Most Cypriots are blissfully unaware of it but their national rugby XV has notched up a 21st straight triumph, thanks largely to former expats and foreign soldiers on the football-mad island.
A crowd of fewer than 500 turned up at the end of November in the coastal resort of Paphos to watch the team nicknamed the “Moufflons” beat Austria 22-8 in a somewhat disorganised but enthusiastic head-to-head at the less lofty levels of world rugby.
And the language on the field, among the supporters and in the local pub after the international, was very much English rather than Greek, reflecting the dual culture of the participants.
Rugby union was long confined to the two British military bases and the barracks of Argentine soldiers in the UN peacekeeping force on the divided Mediterranean island.
Locals only came into contact with the sport about a decade ago when Greek Cypriot expatriates started returning home from South Africa in large numbers.
After starting out with beach rugby in the southern resort, the ex-South Africans in 2003 founded the Paphos Tigers, growing in strength on the back of matches against army clubs.
A year later, the Limassol Crusaders and Nicosia Barbarians were born, leading to a federation and national team being formed in coordination with Cypriots living in Britain.
The debut was a friendly against Greece in March 2007, when, strapped up in ill-fitting shirts hastily bought in a pub, Cyprus romped to victory 39-3.
The Moufflons, named after a native wild sheep, have not looked back since, fighting the tide on an island where football is by the far the most popular sport and has a fanatical support base.
Out of 26 internationals – albeit never against any giants in the world of rugby – they have only suffered a single loss and that was back in September 2008 against Israel.
“We have good players, experienced. We are very close together. We’ve got that bond. Everyone is welcome, we give everyone a chance,” says Tony Thoma, 36, the hooker and captain.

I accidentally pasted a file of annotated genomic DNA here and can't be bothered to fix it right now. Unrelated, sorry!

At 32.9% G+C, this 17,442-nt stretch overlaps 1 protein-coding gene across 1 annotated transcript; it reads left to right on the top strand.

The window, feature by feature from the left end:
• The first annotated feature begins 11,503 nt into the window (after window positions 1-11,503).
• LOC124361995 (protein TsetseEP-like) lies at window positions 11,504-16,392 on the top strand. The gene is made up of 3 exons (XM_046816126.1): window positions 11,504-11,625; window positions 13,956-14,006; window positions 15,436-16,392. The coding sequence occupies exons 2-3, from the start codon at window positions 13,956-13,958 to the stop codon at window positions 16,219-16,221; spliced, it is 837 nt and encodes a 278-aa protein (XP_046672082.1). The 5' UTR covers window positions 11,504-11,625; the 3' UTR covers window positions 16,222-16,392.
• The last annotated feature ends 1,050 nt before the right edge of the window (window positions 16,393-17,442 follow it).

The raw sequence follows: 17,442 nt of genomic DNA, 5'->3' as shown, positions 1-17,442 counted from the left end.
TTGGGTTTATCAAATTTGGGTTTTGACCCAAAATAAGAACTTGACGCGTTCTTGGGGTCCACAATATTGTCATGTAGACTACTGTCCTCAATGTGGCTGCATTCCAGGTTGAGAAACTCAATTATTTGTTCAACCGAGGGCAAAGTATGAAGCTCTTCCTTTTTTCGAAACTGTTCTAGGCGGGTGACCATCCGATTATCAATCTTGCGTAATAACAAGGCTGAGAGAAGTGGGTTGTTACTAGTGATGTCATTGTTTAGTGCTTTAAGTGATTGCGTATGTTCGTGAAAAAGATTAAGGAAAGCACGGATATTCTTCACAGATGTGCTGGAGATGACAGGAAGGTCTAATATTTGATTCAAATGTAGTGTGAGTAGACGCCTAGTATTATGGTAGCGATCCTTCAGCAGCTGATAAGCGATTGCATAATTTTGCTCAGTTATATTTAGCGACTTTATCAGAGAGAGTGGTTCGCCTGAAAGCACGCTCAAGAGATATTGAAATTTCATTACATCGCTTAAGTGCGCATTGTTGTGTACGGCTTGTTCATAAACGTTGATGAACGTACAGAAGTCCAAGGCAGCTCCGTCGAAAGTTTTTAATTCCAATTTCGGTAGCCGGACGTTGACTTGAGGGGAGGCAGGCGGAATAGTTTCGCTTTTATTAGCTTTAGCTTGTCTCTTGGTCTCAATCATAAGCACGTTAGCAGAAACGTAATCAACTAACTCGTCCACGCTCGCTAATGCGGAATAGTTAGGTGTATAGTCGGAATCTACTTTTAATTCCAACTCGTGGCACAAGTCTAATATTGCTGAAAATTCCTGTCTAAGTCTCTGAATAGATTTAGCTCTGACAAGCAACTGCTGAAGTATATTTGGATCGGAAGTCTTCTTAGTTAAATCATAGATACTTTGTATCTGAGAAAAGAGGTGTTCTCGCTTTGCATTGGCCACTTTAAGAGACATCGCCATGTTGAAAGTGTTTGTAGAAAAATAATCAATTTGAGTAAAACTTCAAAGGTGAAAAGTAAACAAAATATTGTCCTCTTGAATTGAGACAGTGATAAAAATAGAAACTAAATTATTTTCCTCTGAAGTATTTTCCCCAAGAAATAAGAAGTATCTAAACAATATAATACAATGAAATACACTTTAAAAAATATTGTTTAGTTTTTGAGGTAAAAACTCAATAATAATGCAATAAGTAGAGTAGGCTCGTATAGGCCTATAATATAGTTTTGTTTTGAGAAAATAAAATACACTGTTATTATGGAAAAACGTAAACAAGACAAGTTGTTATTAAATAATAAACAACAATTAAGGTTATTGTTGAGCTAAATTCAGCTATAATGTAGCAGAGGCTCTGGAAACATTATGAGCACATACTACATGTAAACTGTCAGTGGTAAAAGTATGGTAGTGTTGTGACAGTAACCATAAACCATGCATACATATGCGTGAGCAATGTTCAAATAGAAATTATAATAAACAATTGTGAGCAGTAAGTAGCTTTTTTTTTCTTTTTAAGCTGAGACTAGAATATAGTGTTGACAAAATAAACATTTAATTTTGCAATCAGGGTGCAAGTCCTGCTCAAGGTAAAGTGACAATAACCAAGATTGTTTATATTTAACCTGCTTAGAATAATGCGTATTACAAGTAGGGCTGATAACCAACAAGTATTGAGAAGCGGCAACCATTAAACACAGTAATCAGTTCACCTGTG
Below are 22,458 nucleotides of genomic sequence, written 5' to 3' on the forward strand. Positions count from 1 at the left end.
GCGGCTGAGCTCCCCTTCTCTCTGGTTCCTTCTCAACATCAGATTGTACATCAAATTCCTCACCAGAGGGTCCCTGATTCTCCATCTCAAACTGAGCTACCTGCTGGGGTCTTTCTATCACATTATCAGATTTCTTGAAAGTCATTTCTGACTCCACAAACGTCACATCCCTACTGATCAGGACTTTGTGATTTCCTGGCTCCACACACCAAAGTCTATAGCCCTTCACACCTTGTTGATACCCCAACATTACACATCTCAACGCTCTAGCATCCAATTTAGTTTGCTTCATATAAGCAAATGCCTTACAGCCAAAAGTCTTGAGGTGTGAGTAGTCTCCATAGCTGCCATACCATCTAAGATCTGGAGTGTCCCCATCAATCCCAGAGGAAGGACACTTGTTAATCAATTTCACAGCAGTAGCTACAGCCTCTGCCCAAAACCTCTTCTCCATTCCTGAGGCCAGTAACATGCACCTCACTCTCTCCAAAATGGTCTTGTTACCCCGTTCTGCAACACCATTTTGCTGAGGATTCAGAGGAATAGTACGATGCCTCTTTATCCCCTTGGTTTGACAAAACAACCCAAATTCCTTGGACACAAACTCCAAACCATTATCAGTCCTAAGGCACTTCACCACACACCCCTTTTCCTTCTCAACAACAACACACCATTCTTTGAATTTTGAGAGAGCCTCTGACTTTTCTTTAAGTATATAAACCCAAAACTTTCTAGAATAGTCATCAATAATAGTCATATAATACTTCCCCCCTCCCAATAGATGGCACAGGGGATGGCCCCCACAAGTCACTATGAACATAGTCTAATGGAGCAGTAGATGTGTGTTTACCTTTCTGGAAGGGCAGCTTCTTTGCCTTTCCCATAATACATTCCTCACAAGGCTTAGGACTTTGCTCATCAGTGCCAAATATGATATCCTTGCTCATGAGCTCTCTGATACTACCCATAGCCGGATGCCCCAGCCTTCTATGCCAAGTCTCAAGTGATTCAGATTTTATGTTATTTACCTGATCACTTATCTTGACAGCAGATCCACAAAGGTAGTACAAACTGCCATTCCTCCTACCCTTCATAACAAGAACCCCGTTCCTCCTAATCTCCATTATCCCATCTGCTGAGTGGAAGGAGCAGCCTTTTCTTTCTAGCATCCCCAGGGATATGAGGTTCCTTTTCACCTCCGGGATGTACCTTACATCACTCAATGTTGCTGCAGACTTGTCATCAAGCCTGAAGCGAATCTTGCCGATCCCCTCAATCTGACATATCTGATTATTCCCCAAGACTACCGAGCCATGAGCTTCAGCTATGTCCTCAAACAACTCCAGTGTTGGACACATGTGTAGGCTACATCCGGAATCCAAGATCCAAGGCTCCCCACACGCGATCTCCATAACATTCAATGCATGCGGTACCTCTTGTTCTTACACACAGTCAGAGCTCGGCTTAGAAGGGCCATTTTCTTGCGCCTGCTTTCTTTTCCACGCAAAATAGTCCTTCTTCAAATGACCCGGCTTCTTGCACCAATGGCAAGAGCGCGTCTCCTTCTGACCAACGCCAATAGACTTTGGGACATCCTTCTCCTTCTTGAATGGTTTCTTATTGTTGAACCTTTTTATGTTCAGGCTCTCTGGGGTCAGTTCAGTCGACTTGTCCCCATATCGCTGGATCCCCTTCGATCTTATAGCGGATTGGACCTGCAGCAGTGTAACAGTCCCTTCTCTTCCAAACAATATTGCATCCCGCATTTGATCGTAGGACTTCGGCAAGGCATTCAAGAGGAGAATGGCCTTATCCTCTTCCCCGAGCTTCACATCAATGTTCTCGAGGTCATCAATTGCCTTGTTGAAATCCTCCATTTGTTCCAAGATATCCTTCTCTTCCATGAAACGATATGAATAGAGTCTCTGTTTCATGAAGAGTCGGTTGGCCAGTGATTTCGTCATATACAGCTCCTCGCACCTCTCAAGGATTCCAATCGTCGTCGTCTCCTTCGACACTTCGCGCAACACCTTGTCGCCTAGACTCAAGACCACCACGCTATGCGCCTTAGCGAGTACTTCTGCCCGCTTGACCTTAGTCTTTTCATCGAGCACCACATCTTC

Because of injury, Touma who used to live in South Africa was speaking on the phone from England, where he works as an accountant and is also a rugby team player-coach.
Cyprus figures in the European nations championship and has since 2008 been promoted a division every season on the back of its successful run.
It now tops division 2C, ahead of Hungary, Slovenia, Bulgaria and Austria, and has its sights set for next year on climbing to 2B, which currently lists Israel, Lithuania, Andorra, Denmark and Serbia.
But it was not even in the running for the 2015 World Cup qualifiers, with the spot taken by Slovenia only to be eliminated by Luxembourg, which the Moufflons had crushed twice in 2011.
Under the rules of the International Rugby Board, its sport’s governing body, competing nations must have at least four local clubs, but four of the seven in the Cypriot league come from the British sovereign bases.
And for the IRB, the record run of international victories is held by Lithuania of division 2A which notched up 18 straight successes between 2006 and 2010.
At the very highest level of the sport, New Zealand’s All Blacks won all 14 Tests they played this year – a first for a team from a major playing nation in the professional era.
Rugby in Cyprus, to move forward, must develop beyond the circle of ex-South Africans and expats – a tall order in a country where the media long ignored the very existence of the Moufflons.
The federation, surviving on an annual subsidy of €30 000, the cost of a match abroad, and desperate for sponsors in recession-hit Cyprus – has little to offer recruits except a passion for the game.
“A lot of players have improved so much. For a long time we always had more or less the same players. A lot of older ones are now moving on, and new ones are coming,” says captain Thoma.
‘The biggest honour’
Yannis Loizias, an 18-year-old who plays centre for the Harlequins in London, was in the team against Slovenia in early November and scored two tries against Austria.
A convert, Panayiotis Nikolaidis, 27, works at the University of Cyprus and only discovered rugby through a friend last year.
Recruited after a training match against a British soldiers line-up, he made his debut towards the end of the match against Austria.
“I was so excited. I’ve experienced a lot of things with rugby. I’ve trained a lot. And that’s the highest” to play for your country, he says.
Marcus “Marcos” Holden, 24, a fullback who plays professional rugby in France, says having represented Cyprus for the past five years was “the biggest honour”.
“This is our strength, every player will say the same. It is a passion. From the national anthem to our crazy war cry at the end.”
But Holden admits the unbeaten run has to end as the Moufflons climb up the divisions towards the higher echelons of international rugby.
“It’s gonna be completely different. But until then I’m happy to be in a world record,” he says.